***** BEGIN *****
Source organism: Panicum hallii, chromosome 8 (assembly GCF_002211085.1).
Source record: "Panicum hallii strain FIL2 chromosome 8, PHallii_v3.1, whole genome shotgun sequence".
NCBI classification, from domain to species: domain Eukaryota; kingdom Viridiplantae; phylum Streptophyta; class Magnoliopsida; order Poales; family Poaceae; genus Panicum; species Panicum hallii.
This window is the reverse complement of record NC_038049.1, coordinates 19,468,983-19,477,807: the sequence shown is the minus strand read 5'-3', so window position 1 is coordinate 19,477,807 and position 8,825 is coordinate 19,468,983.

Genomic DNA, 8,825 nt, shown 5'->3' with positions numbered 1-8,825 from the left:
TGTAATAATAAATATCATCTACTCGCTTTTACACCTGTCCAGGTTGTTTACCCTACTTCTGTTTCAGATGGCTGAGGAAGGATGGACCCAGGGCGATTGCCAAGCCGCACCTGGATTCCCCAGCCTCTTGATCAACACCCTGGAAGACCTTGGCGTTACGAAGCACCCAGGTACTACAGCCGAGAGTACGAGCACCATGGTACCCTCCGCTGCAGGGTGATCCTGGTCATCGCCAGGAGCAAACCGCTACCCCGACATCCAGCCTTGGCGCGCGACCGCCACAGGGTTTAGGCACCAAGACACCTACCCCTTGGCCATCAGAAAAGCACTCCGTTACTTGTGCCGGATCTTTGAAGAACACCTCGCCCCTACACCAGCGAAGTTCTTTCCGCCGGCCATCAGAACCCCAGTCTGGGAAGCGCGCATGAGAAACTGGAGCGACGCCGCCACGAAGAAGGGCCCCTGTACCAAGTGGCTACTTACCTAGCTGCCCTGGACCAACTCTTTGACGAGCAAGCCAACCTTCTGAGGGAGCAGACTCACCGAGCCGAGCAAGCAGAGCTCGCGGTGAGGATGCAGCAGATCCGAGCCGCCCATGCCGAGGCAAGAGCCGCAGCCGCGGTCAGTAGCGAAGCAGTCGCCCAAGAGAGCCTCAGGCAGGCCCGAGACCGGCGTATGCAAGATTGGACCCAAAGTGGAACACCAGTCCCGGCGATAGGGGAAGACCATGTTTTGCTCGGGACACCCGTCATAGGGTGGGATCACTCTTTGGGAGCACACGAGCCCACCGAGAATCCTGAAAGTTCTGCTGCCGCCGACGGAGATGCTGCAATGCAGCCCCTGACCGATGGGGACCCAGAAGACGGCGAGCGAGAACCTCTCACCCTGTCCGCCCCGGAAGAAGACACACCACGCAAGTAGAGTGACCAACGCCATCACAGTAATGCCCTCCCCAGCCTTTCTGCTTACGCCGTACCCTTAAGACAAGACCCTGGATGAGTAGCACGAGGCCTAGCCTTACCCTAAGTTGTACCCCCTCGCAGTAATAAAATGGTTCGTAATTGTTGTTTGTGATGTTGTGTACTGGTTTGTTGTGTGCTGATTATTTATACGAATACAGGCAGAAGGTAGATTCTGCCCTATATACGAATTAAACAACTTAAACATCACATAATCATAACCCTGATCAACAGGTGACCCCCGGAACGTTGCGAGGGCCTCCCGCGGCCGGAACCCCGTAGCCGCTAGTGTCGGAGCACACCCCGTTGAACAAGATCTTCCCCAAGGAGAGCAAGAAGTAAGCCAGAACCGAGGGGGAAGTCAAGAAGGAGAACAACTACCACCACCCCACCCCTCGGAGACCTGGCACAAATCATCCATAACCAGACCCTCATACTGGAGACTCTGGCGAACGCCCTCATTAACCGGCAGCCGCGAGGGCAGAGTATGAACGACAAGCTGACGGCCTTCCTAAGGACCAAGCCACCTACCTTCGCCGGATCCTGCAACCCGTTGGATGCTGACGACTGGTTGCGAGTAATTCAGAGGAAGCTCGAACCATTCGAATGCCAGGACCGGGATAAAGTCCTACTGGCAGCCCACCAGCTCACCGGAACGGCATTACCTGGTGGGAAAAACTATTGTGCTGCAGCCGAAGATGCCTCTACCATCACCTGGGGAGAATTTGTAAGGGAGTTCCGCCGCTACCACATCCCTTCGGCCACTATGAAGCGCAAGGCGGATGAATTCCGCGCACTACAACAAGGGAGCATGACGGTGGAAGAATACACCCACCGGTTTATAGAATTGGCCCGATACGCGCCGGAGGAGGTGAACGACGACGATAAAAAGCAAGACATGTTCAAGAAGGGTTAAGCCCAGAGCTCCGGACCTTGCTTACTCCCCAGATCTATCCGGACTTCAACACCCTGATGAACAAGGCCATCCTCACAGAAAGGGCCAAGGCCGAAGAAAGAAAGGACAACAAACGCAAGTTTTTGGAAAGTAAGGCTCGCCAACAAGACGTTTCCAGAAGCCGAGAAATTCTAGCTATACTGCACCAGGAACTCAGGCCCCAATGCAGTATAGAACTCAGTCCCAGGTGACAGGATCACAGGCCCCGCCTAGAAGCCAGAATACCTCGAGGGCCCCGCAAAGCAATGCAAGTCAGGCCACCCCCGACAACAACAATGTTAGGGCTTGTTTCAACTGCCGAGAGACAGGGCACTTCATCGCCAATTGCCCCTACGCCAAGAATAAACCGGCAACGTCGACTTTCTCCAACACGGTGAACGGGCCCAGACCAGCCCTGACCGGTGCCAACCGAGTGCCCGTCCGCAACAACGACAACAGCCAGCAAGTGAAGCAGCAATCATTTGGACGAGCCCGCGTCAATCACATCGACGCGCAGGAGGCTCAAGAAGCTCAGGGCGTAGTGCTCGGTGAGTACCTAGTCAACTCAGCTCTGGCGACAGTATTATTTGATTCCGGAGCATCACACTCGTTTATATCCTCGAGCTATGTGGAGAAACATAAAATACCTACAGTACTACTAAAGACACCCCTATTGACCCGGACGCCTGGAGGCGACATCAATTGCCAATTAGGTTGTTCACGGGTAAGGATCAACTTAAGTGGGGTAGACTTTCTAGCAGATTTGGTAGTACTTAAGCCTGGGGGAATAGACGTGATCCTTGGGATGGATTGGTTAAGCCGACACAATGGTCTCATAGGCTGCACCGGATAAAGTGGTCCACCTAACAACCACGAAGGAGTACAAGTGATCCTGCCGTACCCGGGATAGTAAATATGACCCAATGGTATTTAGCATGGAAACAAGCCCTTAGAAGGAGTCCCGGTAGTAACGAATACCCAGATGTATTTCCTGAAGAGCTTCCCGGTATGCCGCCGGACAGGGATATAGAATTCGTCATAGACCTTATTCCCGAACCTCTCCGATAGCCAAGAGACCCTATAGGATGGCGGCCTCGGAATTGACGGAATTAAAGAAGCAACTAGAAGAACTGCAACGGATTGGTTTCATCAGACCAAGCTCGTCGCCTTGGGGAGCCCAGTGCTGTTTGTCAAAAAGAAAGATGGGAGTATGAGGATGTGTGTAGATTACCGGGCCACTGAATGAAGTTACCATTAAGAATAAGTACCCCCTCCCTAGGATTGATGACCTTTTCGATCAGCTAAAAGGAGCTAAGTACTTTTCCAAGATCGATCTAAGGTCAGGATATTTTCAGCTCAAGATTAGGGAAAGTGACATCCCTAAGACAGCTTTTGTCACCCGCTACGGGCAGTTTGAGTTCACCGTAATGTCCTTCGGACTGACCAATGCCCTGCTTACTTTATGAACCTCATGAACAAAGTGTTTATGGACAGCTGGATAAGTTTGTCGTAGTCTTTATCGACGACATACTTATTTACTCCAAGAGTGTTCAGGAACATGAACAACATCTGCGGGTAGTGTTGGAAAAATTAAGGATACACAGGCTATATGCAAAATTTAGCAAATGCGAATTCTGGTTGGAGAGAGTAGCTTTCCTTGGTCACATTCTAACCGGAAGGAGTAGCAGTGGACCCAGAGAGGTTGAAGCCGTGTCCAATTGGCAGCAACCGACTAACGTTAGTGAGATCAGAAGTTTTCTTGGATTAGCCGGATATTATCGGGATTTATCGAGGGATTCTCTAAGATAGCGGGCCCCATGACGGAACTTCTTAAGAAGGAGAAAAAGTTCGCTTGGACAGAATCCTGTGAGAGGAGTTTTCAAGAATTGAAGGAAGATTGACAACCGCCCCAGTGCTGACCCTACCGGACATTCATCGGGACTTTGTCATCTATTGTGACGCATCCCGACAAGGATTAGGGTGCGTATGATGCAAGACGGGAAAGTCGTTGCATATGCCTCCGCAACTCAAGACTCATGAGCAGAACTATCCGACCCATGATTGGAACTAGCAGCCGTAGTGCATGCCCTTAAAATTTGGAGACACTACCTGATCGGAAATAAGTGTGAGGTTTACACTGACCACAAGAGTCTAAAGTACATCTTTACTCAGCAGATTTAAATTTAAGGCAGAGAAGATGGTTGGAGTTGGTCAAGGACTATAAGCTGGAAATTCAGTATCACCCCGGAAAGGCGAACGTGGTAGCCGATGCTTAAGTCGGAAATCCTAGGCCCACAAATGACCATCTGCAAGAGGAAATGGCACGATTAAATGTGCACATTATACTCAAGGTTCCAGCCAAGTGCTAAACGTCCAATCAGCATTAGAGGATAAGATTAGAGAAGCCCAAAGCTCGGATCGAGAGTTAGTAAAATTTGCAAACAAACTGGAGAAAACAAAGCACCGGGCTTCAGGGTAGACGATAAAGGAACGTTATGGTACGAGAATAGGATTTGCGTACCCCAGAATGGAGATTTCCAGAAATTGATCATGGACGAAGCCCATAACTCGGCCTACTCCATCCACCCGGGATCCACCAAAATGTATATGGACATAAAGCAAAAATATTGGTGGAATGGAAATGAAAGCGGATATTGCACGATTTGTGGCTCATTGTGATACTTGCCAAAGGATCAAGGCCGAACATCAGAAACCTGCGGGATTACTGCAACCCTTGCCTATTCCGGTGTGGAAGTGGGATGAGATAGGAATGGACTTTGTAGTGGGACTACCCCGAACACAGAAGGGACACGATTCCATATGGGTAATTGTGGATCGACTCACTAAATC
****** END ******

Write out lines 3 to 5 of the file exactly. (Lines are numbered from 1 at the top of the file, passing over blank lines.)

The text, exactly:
NCBI classification, from domain to species: domain Eukaryota; kingdom Viridiplantae; phylum Streptophyta; class Magnoliopsida; order Poales; family Poaceae; genus Panicum; species Panicum hallii.
This window is the reverse complement of record NC_038049.1, coordinates 19,468,983-19,477,807: the sequence shown is the minus strand read 5'-3', so window position 1 is coordinate 19,477,807 and position 8,825 is coordinate 19,468,983.

Genomic DNA, 8,825 nt, shown 5'->3' with positions numbered 1-8,825 from the left: